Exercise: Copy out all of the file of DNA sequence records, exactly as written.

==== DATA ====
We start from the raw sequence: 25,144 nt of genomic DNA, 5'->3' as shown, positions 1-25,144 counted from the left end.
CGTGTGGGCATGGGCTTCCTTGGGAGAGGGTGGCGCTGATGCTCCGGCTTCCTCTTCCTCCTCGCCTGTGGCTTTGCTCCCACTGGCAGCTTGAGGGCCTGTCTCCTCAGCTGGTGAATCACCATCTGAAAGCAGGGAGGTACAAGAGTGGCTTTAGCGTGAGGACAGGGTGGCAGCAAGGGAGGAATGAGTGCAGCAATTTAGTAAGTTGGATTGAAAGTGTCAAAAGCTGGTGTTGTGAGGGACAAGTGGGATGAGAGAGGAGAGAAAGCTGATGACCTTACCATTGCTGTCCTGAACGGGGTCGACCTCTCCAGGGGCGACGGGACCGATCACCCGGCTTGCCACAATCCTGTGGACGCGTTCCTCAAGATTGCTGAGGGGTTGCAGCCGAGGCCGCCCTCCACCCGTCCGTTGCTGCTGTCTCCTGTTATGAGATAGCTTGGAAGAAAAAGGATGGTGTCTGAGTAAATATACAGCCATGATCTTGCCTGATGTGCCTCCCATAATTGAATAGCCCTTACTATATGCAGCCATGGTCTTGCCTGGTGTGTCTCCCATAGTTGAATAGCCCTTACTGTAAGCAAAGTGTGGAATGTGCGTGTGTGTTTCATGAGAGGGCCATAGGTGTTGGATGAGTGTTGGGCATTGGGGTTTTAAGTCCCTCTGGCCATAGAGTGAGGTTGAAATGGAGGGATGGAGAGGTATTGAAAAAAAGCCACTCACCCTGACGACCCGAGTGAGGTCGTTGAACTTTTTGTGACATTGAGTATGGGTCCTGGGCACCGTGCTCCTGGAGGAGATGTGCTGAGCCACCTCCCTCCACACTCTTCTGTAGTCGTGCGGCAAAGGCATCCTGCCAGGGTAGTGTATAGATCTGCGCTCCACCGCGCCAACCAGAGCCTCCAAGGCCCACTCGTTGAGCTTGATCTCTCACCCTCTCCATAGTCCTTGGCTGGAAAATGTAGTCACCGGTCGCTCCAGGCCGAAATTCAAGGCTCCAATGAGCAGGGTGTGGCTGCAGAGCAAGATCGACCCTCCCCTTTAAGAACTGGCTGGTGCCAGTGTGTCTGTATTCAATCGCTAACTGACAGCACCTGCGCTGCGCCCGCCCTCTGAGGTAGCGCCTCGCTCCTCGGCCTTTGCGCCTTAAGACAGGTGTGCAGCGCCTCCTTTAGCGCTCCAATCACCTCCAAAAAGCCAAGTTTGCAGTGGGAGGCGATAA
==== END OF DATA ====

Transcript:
We start from the raw sequence: 25,144 nt of genomic DNA, 5'->3' as shown, positions 1-25,144 counted from the left end.
CGTGTGGGCATGGGCTTCCTTGGGAGAGGGTGGCGCTGATGCTCCGGCTTCCTCTTCCTCCTCGCCTGTGGCTTTGCTCCCACTGGCAGCTTGAGGGCCTGTCTCCTCAGCTGGTGAATCACCATCTGAAAGCAGGGAGGTACAAGAGTGGCTTTAGCGTGAGGACAGGGTGGCAGCAAGGGAGGAATGAGTGCAGCAATTTAGTAAGTTGGATTGAAAGTGTCAAAAGCTGGTGTTGTGAGGGACAAGTGGGATGAGAGAGGAGAGAAAGCTGATGACCTTACCATTGCTGTCCTGAACGGGGTCGACCTCTCCAGGGGCGACGGGACCGATCACCCGGCTTGCCACAATCCTGTGGACGCGTTCCTCAAGATTGCTGAGGGGTTGCAGCCGAGGCCGCCCTCCACCCGTCCGTTGCTGCTGTCTCCTGTTATGAGATAGCTTGGAAGAAAAAGGATGGTGTCTGAGTAAATATACAGCCATGATCTTGCCTGATGTGCCTCCCATAATTGAATAGCCCTTACTATATGCAGCCATGGTCTTGCCTGGTGTGTCTCCCATAGTTGAATAGCCCTTACTGTAAGCAAAGTGTGGAATGTGCGTGTGTGTTTCATGAGAGGGCCATAGGTGTTGGATGAGTGTTGGGCATTGGGGTTTTAAGTCCCTCTGGCCATAGAGTGAGGTTGAAATGGAGGGATGGAGAGGTATTGAAAAAAAGCCACTCACCCTGACGACCCGAGTGAGGTCGTTGAACTTTTTGTGACATTGAGTATGGGTCCTGGGCACCGTGCTCCTGGAGGAGATGTGCTGAGCCACCTCCCTCCACACTCTTCTGTAGTCGTGCGGCAAAGGCATCCTGCCAGGGTAGTGTATAGATCTGCGCTCCACCGCGCCAACCAGAGCCTCCAAGGCCCACTCGTTGAGCTTGATCTCTCACCCTCTCCATAGTCCTTGGCTGGAAAATGTAGTCACCGGTCGCTCCAGGCCGAAATTCAAGGCTCCAATGAGCAGGGTGTGGCTGCAGAGCAAGATCGACCCTCCCCTTTAAGAACTGGCTGGTGCCAGTGTGTCTGTATTCAATCGCTAACTGACAGCACCTGCGCTGCGCCCGCCCTCTGAGGTAGCGCCTCGCTCCTCGGCCTTTGCGCCTTAAGACAGGTGTGCAGCGCCTCCTTTAGCGCTCCAATCACCTCCAAAAAGCCAAGTTTGCAGTGGGAGGCGATAA